Opinion: Art In The Background—Why Increasingly High-Profile Musicians Are Scoring Movies

By Ayla Shiblaq

Film soundtracks are often overlooked by most. They are in the background, of course, and the foreground is the film you are watching.

Like many, I was one to overlook scores and soundtracks myself until my outlook was drastically changed. As I was doing my yearly pilgrimage of scrolling through the “best of” lists in and around the New Year, I found one list recommending the soundtrack of the movie Drive. I listened to it, fell in a deep, undying love for it, played it on repeat (and still do), bought it on vinyl, and from then on, film soundtracks became a large component of my music library. However, what separates the Drive soundtrack from every other soundtrack is the fact it is the forefront of the film. Nicolas Winding Refn, the director of the film, made sure the dialogue throughout the film would be sparse to let the soundtrack shine – an interesting artistic choice for something that is typically only used in specific scenes and not in an entire film. So, why would any artist volunteer their work to be the background and not the foreground?

Removing one’s art from the foreground comes with a new set of rules that in many ways disrupt conventional creative processes. Musicians are no longer the centre of attention and are restricted to the background, where the feelings they hope to express in song are only setting the mood for the characters in the film. The music is no longer establishes a relationship between the artist and the listener, and its purpose is to instead set the tone for the viewer and the characters, essentially acting as a mere accessory. Then why are artists recently — especially big name artists — volunteering to be an accessory?

Famous musicians volunteering to make soundtracks for films is not unknown to the music industry. In the past, The Beatles have recorded their own soundtracks to their own films including Yellow Submarine. Then, big name artists recorded soundtracks for films they had no relation to, including the legendary Simon and Garfunkel scoring The Graduate and Queen’s soundtrack for Flash Gordon. In many cases, some of the artist’s largest successes came from movie soundtracks, such as Prince’s Purple Rain.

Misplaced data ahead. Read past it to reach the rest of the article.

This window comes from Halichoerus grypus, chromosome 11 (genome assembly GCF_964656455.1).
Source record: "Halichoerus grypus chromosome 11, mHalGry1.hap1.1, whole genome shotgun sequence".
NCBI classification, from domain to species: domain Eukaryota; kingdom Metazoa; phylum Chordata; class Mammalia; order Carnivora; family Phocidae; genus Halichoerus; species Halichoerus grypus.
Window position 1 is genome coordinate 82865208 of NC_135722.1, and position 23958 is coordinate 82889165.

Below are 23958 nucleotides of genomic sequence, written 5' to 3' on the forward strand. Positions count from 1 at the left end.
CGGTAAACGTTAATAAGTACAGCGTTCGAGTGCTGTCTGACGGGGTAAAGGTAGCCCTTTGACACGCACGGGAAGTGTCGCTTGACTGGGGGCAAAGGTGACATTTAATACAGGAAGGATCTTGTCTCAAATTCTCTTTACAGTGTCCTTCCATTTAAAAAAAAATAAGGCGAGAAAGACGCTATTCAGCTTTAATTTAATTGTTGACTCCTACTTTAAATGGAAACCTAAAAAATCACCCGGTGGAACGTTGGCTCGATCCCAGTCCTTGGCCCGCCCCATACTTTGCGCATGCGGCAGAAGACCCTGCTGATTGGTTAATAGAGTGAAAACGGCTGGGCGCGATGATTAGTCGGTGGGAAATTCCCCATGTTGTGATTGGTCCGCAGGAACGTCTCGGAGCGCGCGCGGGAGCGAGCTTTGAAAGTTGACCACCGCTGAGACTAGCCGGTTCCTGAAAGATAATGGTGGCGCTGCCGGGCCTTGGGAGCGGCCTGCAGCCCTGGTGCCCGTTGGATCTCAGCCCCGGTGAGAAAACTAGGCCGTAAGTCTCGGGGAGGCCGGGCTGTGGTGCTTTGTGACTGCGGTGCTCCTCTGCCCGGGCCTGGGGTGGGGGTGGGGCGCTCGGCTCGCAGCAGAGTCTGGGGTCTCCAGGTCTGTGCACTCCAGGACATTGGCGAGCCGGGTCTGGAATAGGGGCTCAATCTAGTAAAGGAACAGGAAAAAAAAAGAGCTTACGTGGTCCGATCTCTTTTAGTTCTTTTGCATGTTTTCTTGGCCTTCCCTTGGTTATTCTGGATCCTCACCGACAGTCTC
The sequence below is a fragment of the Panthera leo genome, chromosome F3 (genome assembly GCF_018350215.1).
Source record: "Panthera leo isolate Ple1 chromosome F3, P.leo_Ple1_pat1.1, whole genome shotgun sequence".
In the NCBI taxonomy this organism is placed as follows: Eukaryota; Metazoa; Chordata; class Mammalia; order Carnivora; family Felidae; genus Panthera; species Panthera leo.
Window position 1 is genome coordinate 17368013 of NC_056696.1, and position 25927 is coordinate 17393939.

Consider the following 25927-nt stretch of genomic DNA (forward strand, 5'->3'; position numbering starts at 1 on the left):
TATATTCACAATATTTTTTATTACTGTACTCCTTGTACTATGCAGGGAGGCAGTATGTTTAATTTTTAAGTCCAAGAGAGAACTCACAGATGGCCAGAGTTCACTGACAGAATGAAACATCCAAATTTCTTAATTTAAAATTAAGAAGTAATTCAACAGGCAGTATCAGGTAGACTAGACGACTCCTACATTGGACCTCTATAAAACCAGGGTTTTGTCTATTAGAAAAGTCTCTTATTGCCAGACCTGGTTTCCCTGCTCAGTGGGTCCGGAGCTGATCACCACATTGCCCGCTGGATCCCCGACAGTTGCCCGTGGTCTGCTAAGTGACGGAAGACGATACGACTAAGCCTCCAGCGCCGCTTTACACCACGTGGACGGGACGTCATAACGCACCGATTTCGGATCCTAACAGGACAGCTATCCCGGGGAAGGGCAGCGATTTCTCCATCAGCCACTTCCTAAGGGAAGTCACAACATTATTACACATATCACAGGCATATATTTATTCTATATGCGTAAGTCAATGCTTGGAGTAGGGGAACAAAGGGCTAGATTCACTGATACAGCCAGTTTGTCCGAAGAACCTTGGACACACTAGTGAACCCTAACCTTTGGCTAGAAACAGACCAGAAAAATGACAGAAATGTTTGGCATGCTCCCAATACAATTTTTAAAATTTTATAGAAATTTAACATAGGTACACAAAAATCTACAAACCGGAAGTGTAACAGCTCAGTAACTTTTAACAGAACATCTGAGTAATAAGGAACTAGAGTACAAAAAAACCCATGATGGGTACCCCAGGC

First of all, who volunteers to be an accessory? Recently, Jay-Z recorded “100$ Bill” for The Great Gatsby soundtrack, after a special screening from the director, Baz Luhrmann, and a suggestion that he should produce the soundtrack. After the success that both the film and the soundtrack garnered, it is pretty obvious as to why Jay-Z would agree: he was given the opportunity to set the mood for the Jazz Age with a modern day twist with an incredibly well-known director. But not all artists have the same opportunity to work in such an environment where their work will be publicized the way The Great Gatsby was.

Ayla Drawing (1)The Canyons, a film directed by Paul Schrader of Taxi Driver fame, and a script written by Bret Easton Ellis, the genius behind American Psycho and Less Than Zero, had an incredible score created by Broken Social Scene’s Brendan Canning with Ryan Kondrat and John Le Magna, who are referred to as Me&John on the album. Unfortunately, this score was not one that received the popularity it deserved. First of all, the film was not well-publicized, and the people who actually saw the film did not particularly like it. Of course Brendan Canning was not too pleased, and with good reason. He volunteered his art to be in the background of a film and did an incredible job of transforming the way the viewer would see the film. Canning, in an interview with Exclaim!, expressed pride for his work, but acknowledged that if the film is not a hit, then it is difficult for your score to get noticed. With this risk in mind, artists still continue to compose scores.